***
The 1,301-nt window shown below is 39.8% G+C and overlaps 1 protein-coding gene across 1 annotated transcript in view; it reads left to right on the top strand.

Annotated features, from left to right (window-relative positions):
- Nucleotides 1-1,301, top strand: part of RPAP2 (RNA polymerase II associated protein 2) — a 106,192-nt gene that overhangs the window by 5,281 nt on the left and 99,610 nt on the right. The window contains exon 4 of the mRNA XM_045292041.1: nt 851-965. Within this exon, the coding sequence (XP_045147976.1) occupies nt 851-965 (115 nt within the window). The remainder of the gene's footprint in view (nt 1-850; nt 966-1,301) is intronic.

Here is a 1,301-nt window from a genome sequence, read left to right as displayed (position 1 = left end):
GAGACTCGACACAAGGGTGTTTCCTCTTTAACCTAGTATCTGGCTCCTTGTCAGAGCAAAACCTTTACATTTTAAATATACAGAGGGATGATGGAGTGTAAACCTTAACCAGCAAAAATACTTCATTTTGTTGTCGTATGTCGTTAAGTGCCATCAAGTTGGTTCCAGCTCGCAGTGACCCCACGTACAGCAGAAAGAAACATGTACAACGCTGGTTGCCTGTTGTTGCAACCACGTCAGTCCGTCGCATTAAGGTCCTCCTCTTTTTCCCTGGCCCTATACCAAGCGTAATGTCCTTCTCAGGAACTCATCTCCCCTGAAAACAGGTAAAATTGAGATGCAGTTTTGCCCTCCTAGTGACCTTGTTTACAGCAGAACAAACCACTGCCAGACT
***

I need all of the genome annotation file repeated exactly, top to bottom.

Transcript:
The 1,301-nt window shown below is 39.8% G+C and overlaps 1 protein-coding gene across 1 annotated transcript in view; it reads left to right on the top strand.

Annotated features, from left to right (window-relative positions):
- Nucleotides 1-1,301, top strand: part of RPAP2 (RNA polymerase II associated protein 2) — a 106,192-nt gene that overhangs the window by 5,281 nt on the left and 99,610 nt on the right. The window contains exon 4 of the mRNA XM_045292041.1: nt 851-965. Within this exon, the coding sequence (XP_045147976.1) occupies nt 851-965 (115 nt within the window). The remainder of the gene's footprint in view (nt 1-850; nt 966-1,301) is intronic.

Here is a 1,301-nt window from a genome sequence, read left to right as displayed (position 1 = left end):
GAGACTCGACACAAGGGTGTTTCCTCTTTAACCTAGTATCTGGCTCCTTGTCAGAGCAAAACCTTTACATTTTAAATATACAGAGGGATGATGGAGTGTAAACCTTAACCAGCAAAAATACTTCATTTTGTTGTCGTATGTCGTTAAGTGCCATCAAGTTGGTTCCAGCTCGCAGTGACCCCACGTACAGCAGAAAGAAACATGTACAACGCTGGTTGCCTGTTGTTGCAACCACGTCAGTCCGTCGCATTAAGGTCCTCCTCTTTTTCCCTGGCCCTATACCAAGCGTAATGTCCTTCTCAGGAACTCATCTCCCCTGAAAACAGGTAAAATTGAGATGCAGTTTTGCCCTCCTAGTGACCTTGTTTACAGCAGAACAAACCACTGCCAGACT